Everybody works. Every individual is subject to the undeniable and perhaps unfortunate reality that is the labor system. People have needed to toil away in the confines of factories, offices, and so on, day in and day out for the greater extent of their lives in order to earn tax dollars so they can provide certain needs and luxuries for themselves and their families. This particular ideology comes as an unsurprising reality which has been generally acknowledged in society and in every individual’s consciousness for the better part of human existence.
People are obligated to commit to the safety and security afforded by a paying job, employment is viewed as a responsible, and sometimes, even noble undertaking which every individual and citizen should necessarily undertake. Of course, not all work exists as drudgery and unpleasantness, other people actually do like their work, and some are even passionate about it; but more often than not, “some” and “other people” constitute either the middle class or upper echelons of scoiety.
People who belong to the lower class, – which is, to put it bluntly – the poor, are less likely to have a say on the matter where work and employment is concerned. But the British philosopher and social critic, Bertrand Russell, provides a particularly different perspective on the subject matter. Russell’s opinions about the division of work, the importance of leisure, and the need to balance both aspect for the greater good of humanity, encompassing both rich and poor, departs from the conventions and ideology naturally associated with the subject matter.
In an essay entitled “In Praise Of Idleness” (1932), the British philosopher relates strong sentiments regarding the aforementioned subject, by essentially pronouncing, “A great deal of harm is being done in the modern world by belief in the virtuosness of work, and that the road to happiness and prosperity lies in an organized diminution of work. ” (Russell). Of course, Bertrand Russell prefers to deviate from the said belief.
Russell chooses not to subscribe to the false nobility and virtuousness associated with work, and instead argues – as the title of the essay may already connote – that engaging in the act of leisure is as important, and may even be of greater significance than the act of work, and that every individual should be allowed to pursue it, or be essentially entitled to it regardless of class or social standing. Russell further argues that in order for people to pursue respective interests outside of work and engage in the act of leisure, conventional working days should be cut back to as much as three days a week, and four hours a day.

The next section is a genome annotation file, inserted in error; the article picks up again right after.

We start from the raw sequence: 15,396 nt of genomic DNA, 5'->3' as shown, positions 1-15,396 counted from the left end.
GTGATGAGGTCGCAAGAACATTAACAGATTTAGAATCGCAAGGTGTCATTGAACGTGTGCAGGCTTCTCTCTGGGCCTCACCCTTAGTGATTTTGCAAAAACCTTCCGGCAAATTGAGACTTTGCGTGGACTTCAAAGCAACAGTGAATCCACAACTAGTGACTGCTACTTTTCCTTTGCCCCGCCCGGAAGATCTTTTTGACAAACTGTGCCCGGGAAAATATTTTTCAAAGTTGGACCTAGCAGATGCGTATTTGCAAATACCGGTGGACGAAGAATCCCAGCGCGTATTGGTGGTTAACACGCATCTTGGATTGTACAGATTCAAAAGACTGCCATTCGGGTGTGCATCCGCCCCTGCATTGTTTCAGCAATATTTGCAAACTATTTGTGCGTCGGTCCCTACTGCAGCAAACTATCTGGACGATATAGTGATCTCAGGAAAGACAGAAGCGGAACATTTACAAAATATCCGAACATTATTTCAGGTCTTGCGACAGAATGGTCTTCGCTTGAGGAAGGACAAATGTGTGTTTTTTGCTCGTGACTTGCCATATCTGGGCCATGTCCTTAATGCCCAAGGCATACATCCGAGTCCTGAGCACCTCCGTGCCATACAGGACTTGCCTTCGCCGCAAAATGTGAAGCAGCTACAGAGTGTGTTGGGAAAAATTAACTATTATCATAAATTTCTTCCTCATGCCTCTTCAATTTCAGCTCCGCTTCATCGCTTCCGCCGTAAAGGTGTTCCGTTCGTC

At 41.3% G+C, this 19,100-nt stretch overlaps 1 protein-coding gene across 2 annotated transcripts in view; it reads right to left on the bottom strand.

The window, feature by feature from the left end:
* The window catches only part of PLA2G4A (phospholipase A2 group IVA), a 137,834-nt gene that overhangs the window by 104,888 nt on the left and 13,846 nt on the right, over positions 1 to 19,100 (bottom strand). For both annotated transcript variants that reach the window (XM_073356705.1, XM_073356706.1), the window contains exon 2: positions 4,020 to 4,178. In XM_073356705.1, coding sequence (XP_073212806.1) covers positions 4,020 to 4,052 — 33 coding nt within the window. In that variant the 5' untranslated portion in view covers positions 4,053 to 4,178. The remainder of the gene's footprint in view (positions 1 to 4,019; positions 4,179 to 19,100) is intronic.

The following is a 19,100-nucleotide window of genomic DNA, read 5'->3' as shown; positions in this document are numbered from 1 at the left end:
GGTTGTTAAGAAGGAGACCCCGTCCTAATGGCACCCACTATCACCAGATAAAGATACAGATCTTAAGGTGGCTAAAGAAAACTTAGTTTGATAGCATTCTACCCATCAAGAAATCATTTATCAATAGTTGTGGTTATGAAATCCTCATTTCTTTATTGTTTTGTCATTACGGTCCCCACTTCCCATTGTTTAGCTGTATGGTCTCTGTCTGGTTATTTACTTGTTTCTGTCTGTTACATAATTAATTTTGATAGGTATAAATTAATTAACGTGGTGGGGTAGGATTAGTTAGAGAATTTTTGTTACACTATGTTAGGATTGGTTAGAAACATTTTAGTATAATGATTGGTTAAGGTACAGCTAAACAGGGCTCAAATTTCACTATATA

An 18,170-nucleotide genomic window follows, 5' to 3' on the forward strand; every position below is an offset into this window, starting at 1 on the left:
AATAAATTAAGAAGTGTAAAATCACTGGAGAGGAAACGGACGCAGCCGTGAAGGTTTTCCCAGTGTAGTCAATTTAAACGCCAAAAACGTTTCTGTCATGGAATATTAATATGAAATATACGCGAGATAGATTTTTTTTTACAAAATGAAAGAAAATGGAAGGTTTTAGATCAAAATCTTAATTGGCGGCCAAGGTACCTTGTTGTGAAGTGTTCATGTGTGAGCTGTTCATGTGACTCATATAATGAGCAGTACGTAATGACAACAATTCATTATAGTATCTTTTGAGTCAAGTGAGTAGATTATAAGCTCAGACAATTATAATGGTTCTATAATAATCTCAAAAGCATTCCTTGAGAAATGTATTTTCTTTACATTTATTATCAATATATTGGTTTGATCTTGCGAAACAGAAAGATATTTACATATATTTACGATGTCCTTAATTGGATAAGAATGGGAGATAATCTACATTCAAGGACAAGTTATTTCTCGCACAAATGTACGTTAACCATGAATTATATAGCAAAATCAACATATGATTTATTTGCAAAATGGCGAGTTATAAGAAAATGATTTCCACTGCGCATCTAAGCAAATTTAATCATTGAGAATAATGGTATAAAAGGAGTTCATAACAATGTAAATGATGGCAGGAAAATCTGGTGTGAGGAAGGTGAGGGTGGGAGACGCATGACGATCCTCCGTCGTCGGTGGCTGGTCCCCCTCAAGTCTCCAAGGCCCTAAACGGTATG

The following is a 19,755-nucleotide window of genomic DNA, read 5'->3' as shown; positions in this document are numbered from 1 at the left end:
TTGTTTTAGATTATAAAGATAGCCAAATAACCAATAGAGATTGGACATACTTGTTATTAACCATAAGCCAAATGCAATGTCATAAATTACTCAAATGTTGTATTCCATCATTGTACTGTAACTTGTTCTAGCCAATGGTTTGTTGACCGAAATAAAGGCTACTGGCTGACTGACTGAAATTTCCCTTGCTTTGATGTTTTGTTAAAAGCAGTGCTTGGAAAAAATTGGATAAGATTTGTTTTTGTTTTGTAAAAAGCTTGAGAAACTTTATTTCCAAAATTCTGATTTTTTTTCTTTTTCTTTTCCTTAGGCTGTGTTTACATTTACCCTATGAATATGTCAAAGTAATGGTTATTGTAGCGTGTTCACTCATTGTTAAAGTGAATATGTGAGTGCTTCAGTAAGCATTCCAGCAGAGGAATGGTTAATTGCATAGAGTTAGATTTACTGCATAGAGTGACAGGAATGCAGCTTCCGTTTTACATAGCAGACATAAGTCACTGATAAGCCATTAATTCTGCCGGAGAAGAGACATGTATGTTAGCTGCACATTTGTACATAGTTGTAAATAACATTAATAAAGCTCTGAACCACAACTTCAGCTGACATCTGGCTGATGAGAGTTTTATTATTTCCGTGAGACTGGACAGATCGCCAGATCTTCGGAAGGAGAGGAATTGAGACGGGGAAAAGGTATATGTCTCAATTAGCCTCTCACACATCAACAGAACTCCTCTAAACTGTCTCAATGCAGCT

This shift in labor will ensure employment for the greatest population possible (as less work will mean the need for more people), and allow for the growth of individuals as multi-faceted and multi-dimensional human beings who should not be confined to a singular aspect of themselves because of the strictures and obligations of work. The population will also be more satisfied and content with the even balance of ‘labor’ and ‘idleness’ and are likely to be more productive.
The premise of Bertrand Russell’s ideas regarding the significance which should be ascribed to leisure and idleness, and of cutting down working hours and working days may seem audacious, but the points and reason behind them are more than plausible. He affirms it by writing, “In a world where no one is compelled to work more than four hours a day, every person possessed of scientific curiosity will be able to indulge it, and every painter will be able to paint without starving…
At least one per cent will probably devote the time not spent in professional work to pursuits of some public importance, and, since they will not depend upon these pursuits for their livelihood, their originality will be unhampered. ” (Russell). Under this premise, Russell believes that his argument regarding labor and leisure should be necessarily afforded to individuals of every social class and standing. In as much as the rich are entitled to idleness and the pursuit of leisure, so should the working class individuals who toil even harder, and who deserve this small comfort, be necessarily afforded it.
To resort to the present conventions of work in the modern world would mean subscribing to the confines of what the British philosopher regards as “a slave state,” further appealing that this shouldn’t be the case as “the modern world has no need of slavery. ” Of course, this is hardly a perspective and ideology that is likely to be acknowledged and implemented anytime soon, but it is nonetheless an alternate possibility that one hopes will be given much regard in the future.
As to the consequence of such a premise in which works hours are shortened and leisure is pursued for all involved, the British philosopher essentially and rather playfully concludes, “Above all, there will be happiness and joy of life, instead of frayed nerves, weariness, and dyspepsia. ” (Russell). Works Cited “In Praise Of Idleness by Bertrand Russell. ” 28 February 2008. <http://www. whywork. org/rethinking/leisure/russell. html>